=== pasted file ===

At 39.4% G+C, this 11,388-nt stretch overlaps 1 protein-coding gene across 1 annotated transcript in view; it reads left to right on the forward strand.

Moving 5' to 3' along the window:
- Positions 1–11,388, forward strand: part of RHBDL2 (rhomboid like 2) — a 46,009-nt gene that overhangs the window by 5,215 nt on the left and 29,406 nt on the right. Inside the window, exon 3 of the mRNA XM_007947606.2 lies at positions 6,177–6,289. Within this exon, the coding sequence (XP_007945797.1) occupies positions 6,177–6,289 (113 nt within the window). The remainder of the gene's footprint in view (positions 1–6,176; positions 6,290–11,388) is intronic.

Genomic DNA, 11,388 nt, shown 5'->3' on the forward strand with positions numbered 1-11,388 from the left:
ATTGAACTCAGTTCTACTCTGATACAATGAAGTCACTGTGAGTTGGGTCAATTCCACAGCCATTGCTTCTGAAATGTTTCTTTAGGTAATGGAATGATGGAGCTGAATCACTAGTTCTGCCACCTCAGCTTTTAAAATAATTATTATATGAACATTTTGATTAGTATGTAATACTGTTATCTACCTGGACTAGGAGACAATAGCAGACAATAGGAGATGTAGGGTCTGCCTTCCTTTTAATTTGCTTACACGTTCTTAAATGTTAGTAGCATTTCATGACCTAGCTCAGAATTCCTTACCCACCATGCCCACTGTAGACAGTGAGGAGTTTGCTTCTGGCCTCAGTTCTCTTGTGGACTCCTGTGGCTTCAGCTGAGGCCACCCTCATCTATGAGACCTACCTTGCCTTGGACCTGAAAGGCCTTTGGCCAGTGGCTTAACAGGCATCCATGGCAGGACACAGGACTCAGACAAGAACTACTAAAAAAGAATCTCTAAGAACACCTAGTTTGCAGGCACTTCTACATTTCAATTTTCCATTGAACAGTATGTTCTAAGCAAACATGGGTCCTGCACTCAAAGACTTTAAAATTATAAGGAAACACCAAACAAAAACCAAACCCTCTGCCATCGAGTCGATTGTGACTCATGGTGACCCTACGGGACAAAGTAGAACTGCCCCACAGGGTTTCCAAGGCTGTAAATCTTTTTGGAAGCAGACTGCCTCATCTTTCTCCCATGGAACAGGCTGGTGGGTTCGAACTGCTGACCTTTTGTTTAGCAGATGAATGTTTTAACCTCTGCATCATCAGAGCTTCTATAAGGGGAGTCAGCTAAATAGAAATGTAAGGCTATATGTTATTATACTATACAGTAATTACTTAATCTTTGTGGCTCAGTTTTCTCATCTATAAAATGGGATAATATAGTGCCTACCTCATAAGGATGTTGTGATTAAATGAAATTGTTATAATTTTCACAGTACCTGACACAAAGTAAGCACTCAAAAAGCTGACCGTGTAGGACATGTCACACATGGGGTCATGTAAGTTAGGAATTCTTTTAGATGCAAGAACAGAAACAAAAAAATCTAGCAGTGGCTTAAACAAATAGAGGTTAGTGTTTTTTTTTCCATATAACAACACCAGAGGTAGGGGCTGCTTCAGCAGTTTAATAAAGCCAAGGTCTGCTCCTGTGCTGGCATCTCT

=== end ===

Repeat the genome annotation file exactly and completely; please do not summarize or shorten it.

At 39.4% G+C, this 11,388-nt stretch overlaps 1 protein-coding gene across 1 annotated transcript in view; it reads left to right on the forward strand.

Moving 5' to 3' along the window:
- Positions 1–11,388, forward strand: part of RHBDL2 (rhomboid like 2) — a 46,009-nt gene that overhangs the window by 5,215 nt on the left and 29,406 nt on the right. Inside the window, exon 3 of the mRNA XM_007947606.2 lies at positions 6,177–6,289. Within this exon, the coding sequence (XP_007945797.1) occupies positions 6,177–6,289 (113 nt within the window). The remainder of the gene's footprint in view (positions 1–6,176; positions 6,290–11,388) is intronic.

Genomic DNA, 11,388 nt, shown 5'->3' on the forward strand with positions numbered 1-11,388 from the left:
ATTGAACTCAGTTCTACTCTGATACAATGAAGTCACTGTGAGTTGGGTCAATTCCACAGCCATTGCTTCTGAAATGTTTCTTTAGGTAATGGAATGATGGAGCTGAATCACTAGTTCTGCCACCTCAGCTTTTAAAATAATTATTATATGAACATTTTGATTAGTATGTAATACTGTTATCTACCTGGACTAGGAGACAATAGCAGACAATAGGAGATGTAGGGTCTGCCTTCCTTTTAATTTGCTTACACGTTCTTAAATGTTAGTAGCATTTCATGACCTAGCTCAGAATTCCTTACCCACCATGCCCACTGTAGACAGTGAGGAGTTTGCTTCTGGCCTCAGTTCTCTTGTGGACTCCTGTGGCTTCAGCTGAGGCCACCCTCATCTATGAGACCTACCTTGCCTTGGACCTGAAAGGCCTTTGGCCAGTGGCTTAACAGGCATCCATGGCAGGACACAGGACTCAGACAAGAACTACTAAAAAAGAATCTCTAAGAACACCTAGTTTGCAGGCACTTCTACATTTCAATTTTCCATTGAACAGTATGTTCTAAGCAAACATGGGTCCTGCACTCAAAGACTTTAAAATTATAAGGAAACACCAAACAAAAACCAAACCCTCTGCCATCGAGTCGATTGTGACTCATGGTGACCCTACGGGACAAAGTAGAACTGCCCCACAGGGTTTCCAAGGCTGTAAATCTTTTTGGAAGCAGACTGCCTCATCTTTCTCCCATGGAACAGGCTGGTGGGTTCGAACTGCTGACCTTTTGTTTAGCAGATGAATGTTTTAACCTCTGCATCATCAGAGCTTCTATAAGGGGAGTCAGCTAAATAGAAATGTAAGGCTATATGTTATTATACTATACAGTAATTACTTAATCTTTGTGGCTCAGTTTTCTCATCTATAAAATGGGATAATATAGTGCCTACCTCATAAGGATGTTGTGATTAAATGAAATTGTTATAATTTTCACAGTACCTGACACAAAGTAAGCACTCAAAAAGCTGACCGTGTAGGACATGTCACACATGGGGTCATGTAAGTTAGGAATTCTTTTAGATGCAAGAACAGAAACAAAAAAATCTAGCAGTGGCTTAAACAAATAGAGGTTAGTGTTTTTTTTTCCATATAACAACACCAGAGGTAGGGGCTGCTTCAGCAGTTTAATAAAGCCAAGGTCTGCTCCTGTGCTGGCATCTCT